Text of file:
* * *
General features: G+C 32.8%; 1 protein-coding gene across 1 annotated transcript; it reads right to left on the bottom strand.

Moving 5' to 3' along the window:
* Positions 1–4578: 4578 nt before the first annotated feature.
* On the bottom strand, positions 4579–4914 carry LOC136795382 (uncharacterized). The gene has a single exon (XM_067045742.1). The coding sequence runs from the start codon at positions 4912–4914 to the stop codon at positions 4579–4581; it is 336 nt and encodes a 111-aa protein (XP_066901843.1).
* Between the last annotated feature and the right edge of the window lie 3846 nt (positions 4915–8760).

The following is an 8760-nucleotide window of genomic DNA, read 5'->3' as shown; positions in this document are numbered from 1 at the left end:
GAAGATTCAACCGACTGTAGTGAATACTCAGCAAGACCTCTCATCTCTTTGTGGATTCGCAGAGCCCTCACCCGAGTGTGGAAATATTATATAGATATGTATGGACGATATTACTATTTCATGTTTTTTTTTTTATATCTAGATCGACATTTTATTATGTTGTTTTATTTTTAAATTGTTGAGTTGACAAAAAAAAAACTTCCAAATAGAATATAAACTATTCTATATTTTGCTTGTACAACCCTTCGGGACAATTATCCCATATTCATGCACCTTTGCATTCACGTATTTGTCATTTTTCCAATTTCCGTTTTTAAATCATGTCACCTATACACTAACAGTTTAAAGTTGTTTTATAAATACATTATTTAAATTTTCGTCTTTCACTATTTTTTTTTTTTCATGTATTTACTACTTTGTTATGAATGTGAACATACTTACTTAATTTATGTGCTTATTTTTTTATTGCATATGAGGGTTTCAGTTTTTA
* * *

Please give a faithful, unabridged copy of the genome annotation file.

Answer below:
General features: G+C 32.8%; 1 protein-coding gene across 1 annotated transcript; it reads right to left on the bottom strand.

Moving 5' to 3' along the window:
* Positions 1–4578: 4578 nt before the first annotated feature.
* On the bottom strand, positions 4579–4914 carry LOC136795382 (uncharacterized). The gene has a single exon (XM_067045742.1). The coding sequence runs from the start codon at positions 4912–4914 to the stop codon at positions 4579–4581; it is 336 nt and encodes a 111-aa protein (XP_066901843.1).
* Between the last annotated feature and the right edge of the window lie 3846 nt (positions 4915–8760).

The following is an 8760-nucleotide window of genomic DNA, read 5'->3' as shown; positions in this document are numbered from 1 at the left end:
GAAGATTCAACCGACTGTAGTGAATACTCAGCAAGACCTCTCATCTCTTTGTGGATTCGCAGAGCCCTCACCCGAGTGTGGAAATATTATATAGATATGTATGGACGATATTACTATTTCATGTTTTTTTTTTTATATCTAGATCGACATTTTATTATGTTGTTTTATTTTTAAATTGTTGAGTTGACAAAAAAAAAACTTCCAAATAGAATATAAACTATTCTATATTTTGCTTGTACAACCCTTCGGGACAATTATCCCATATTCATGCACCTTTGCATTCACGTATTTGTCATTTTTCCAATTTCCGTTTTTAAATCATGTCACCTATACACTAACAGTTTAAAGTTGTTTTATAAATACATTATTTAAATTTTCGTCTTTCACTATTTTTTTTTTTTCATGTATTTACTACTTTGTTATGAATGTGAACATACTTACTTAATTTATGTGCTTATTTTTTTATTGCATATGAGGGTTTCAGTTTTTA